There are few gifts more precious than the gift of health. There are few rights more fundamental than the right to consistent, high-quality healthcare. It is, indeed, a right on which all other basic human rights depend.
Unfortunately, social inequities most often manifest first and most harmfully at the level of human health. Global disparities in access to basic nutrition, life-saving medications, and effective preventative, diagnostic, and therapeutic tools have for too long served to manifest profound systemic social injustices, the stark and seemingly insuperable divisions between the haves and the have-nots.
Technology, however, is increasingly demonstrating its power to bridge these divides. Thanks to innovation, healthcare providers can now care for patients in some of the most inaccessible regions of the world through mobile technology. Technological innovations are also enabling the world’s poorest populations to address root causes — the core challenges that give rise to health disparities in the first place — such as food insecurity, malnutrition, joblessness, and homelessness.
It is probably no surprise that one of the most significant contributors to global health disparities is the pervasiveness of global economic disparities. According to recent estimates, African countries spend, on average, around $200 per person for healthcare per year. This contrasts with roughly $9,000 in annual per capita healthcare expenditures in the United States.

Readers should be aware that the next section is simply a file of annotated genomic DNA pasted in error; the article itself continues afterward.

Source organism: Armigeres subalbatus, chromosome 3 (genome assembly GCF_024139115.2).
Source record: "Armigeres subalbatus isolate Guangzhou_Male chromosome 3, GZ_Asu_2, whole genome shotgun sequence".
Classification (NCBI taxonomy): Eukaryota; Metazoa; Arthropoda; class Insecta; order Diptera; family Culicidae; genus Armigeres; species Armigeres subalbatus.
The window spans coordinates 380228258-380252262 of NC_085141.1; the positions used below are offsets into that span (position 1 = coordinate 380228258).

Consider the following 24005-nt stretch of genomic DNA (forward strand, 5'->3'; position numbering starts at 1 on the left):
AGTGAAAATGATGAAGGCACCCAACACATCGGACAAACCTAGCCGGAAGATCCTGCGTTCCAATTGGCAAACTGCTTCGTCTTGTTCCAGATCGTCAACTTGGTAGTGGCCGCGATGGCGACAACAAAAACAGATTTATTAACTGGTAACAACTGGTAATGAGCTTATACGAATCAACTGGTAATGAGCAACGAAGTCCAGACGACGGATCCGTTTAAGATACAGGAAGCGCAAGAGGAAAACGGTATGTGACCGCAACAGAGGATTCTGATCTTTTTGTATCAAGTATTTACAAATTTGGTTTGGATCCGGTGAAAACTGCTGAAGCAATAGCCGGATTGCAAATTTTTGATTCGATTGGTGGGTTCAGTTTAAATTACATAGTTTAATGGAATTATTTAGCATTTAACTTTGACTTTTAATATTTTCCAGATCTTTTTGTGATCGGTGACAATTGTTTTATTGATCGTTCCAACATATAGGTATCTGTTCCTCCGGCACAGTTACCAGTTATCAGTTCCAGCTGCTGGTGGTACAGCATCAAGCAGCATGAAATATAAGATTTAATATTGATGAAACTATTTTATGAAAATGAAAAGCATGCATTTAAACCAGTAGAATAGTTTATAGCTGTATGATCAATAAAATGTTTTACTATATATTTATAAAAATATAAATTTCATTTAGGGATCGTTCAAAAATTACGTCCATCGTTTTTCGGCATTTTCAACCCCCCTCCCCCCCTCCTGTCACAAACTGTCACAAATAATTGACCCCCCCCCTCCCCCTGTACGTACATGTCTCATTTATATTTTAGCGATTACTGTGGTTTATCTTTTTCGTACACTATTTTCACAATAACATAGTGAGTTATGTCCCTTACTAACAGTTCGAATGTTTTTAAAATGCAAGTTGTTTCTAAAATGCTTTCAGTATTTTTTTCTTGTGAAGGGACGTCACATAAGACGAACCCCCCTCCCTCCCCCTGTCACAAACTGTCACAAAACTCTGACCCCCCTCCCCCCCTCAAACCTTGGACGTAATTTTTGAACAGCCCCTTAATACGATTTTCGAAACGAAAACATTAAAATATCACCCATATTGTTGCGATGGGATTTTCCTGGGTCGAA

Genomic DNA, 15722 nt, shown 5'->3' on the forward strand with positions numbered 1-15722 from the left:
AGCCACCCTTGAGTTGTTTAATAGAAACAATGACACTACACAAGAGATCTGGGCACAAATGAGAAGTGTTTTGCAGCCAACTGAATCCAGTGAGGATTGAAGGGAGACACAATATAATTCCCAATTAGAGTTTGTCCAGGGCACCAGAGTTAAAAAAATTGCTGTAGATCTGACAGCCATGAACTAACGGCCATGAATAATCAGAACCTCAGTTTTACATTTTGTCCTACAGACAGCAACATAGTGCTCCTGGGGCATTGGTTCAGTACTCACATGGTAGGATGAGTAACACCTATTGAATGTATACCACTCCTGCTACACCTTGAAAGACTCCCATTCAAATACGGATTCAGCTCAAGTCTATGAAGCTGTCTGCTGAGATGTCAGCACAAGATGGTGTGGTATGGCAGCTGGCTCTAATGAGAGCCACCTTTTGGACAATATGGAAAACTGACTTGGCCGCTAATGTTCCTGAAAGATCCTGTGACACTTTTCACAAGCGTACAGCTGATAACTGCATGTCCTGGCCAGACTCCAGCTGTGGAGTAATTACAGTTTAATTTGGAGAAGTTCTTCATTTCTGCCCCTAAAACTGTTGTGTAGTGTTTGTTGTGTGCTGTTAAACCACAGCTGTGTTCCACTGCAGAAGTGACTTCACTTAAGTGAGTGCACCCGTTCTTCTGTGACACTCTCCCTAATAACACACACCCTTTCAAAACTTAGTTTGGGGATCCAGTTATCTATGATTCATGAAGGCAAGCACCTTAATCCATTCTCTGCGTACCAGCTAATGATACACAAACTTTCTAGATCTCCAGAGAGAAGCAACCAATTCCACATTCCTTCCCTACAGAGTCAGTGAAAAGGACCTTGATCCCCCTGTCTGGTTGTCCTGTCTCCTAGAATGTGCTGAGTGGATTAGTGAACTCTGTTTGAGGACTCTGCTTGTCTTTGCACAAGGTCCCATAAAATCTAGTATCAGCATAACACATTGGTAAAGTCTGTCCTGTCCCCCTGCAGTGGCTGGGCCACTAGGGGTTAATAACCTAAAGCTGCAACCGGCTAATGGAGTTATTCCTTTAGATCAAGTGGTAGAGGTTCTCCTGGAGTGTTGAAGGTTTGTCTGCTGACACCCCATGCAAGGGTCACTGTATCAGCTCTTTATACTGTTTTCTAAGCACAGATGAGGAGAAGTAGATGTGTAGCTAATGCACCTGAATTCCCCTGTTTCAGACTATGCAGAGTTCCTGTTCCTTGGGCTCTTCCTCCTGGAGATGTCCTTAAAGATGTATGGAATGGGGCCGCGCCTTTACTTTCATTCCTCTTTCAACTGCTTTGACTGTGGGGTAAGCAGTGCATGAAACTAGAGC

And yet, when it comes to global health, it appears that the old adage is true: you have to spend money to make money. In other words, the lack of parity in per capita healthcare expenditures has created a self-perpetuating cycle of poverty and low economic productivity.
Poor health leads to economic inefficiency, low wages, and rampant underemployment and unemployment. As the population sickens, GDPs remain stagnant, or even shrink. Communities fail to thrive. And the money, technology, and manpower needed to provide adequate healthcare to impoverished communities continue to come up short.
Digital technologies, however, could be a promising contribution to help stop, or at least to slow, this slide. Increasingly, low-cost digital solutions are being used to track childhood immunizations in some of the world’s poorest and most inaccessible regions.
The digital realm could also underpin an affordable strategy for containing the spread of infectious diseases, such as COVID-19, through so-called “immunity passports.” The UK, for example, is testing a program called Operation Moonshot to conduct widespread immunity testing and to digitally document and track individuals identified as having protective antibodies against the disease.
Additionally, the digital realm supports patient education and disease prevention by facilitating online access to healthcare providers and the most up-to-date medical information.
A Hospital on Your Phone?
While digital technologies are enhancing patients’ access to vital health information and remote care, perhaps the most exciting innovations are in the tools currently under development. Every day, new apps and external devices are being developed to transform our ubiquitous mobile devices into powerful medical screening, monitoring, and diagnostic tools.